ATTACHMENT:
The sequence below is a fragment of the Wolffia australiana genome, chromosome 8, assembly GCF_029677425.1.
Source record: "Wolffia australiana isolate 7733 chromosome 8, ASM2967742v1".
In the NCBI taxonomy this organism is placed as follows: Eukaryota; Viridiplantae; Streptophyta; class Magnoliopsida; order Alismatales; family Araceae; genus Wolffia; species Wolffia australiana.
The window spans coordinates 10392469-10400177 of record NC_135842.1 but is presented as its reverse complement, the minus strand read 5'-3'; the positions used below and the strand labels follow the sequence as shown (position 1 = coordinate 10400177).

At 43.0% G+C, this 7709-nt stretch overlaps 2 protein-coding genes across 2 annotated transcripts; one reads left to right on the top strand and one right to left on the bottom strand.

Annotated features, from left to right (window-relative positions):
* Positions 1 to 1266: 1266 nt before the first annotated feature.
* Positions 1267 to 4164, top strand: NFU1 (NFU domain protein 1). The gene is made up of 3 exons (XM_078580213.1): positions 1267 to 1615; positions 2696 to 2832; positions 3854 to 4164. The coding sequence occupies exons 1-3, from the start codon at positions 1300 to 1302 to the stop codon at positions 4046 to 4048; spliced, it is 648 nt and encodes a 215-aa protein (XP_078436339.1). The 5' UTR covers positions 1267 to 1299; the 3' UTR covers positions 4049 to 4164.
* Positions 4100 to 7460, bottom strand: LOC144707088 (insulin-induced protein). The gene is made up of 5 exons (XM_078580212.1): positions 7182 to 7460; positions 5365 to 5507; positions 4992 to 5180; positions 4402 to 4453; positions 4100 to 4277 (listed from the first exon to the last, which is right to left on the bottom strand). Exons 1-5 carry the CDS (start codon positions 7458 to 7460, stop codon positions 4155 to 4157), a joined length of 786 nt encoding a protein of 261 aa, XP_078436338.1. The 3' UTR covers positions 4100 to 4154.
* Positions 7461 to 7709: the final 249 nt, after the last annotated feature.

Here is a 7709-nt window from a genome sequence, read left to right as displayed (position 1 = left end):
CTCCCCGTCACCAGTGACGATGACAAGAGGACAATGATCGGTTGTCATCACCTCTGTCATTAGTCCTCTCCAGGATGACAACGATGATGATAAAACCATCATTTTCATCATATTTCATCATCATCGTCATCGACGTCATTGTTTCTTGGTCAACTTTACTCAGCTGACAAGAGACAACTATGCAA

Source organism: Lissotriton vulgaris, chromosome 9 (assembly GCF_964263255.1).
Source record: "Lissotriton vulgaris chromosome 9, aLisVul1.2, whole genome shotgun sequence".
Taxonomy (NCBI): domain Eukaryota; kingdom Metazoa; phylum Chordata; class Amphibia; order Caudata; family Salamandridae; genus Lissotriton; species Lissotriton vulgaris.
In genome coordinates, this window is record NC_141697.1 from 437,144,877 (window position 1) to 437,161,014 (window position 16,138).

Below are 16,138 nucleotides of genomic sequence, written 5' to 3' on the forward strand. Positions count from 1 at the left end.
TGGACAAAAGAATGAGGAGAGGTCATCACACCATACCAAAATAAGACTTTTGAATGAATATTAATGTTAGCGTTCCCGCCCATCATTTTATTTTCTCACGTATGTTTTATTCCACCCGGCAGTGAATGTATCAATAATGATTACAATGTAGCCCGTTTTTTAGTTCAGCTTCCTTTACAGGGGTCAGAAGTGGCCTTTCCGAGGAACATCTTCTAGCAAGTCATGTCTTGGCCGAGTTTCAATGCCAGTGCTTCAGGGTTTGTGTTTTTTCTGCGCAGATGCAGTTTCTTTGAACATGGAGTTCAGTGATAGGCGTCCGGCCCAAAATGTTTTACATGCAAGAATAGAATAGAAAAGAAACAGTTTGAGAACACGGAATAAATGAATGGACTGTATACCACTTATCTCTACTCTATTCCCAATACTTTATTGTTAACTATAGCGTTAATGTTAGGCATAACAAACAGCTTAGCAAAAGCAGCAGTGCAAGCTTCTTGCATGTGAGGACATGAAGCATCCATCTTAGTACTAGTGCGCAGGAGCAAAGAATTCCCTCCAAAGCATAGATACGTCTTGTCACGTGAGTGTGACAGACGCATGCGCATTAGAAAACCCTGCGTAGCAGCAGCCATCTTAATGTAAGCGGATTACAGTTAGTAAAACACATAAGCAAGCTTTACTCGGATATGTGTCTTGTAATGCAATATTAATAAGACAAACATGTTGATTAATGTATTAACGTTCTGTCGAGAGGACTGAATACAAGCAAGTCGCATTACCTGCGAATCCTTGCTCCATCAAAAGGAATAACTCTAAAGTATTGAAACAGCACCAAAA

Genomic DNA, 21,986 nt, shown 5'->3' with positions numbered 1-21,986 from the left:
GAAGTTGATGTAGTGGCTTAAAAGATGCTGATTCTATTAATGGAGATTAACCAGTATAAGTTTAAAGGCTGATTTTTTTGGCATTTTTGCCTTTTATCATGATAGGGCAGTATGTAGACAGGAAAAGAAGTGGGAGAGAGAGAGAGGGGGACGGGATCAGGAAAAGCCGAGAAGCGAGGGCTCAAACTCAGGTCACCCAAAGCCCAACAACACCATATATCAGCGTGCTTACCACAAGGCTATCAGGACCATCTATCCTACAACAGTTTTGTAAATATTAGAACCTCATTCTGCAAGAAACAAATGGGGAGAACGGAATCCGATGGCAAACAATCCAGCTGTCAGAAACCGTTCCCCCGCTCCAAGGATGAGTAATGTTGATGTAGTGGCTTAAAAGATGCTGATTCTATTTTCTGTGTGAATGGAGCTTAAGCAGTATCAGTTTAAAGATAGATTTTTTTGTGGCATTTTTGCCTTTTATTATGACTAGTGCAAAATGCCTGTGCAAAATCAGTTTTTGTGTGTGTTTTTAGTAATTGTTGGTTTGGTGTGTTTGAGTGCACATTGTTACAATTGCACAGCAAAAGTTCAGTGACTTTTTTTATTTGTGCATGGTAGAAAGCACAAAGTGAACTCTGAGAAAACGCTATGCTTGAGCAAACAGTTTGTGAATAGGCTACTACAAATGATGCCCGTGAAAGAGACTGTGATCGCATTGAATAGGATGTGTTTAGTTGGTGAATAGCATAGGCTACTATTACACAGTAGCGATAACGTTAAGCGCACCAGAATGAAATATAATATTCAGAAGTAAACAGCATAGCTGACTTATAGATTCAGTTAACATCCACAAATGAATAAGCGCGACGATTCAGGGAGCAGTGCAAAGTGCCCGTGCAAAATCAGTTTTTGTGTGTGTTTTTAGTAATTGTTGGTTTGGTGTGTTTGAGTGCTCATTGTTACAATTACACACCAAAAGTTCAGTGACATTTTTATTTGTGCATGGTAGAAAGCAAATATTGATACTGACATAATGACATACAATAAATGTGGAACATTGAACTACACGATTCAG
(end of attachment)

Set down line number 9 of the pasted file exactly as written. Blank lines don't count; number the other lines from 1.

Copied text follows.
* Positions 4100 to 7460, bottom strand: LOC144707088 (insulin-induced protein). The gene is made up of 5 exons (XM_078580212.1): positions 7182 to 7460; positions 5365 to 5507; positions 4992 to 5180; positions 4402 to 4453; positions 4100 to 4277 (listed from the first exon to the last, which is right to left on the bottom strand). Exons 1-5 carry the CDS (start codon positions 7458 to 7460, stop codon positions 4155 to 4157), a joined length of 786 nt encoding a protein of 261 aa, XP_078436338.1. The 3' UTR covers positions 4100 to 4154.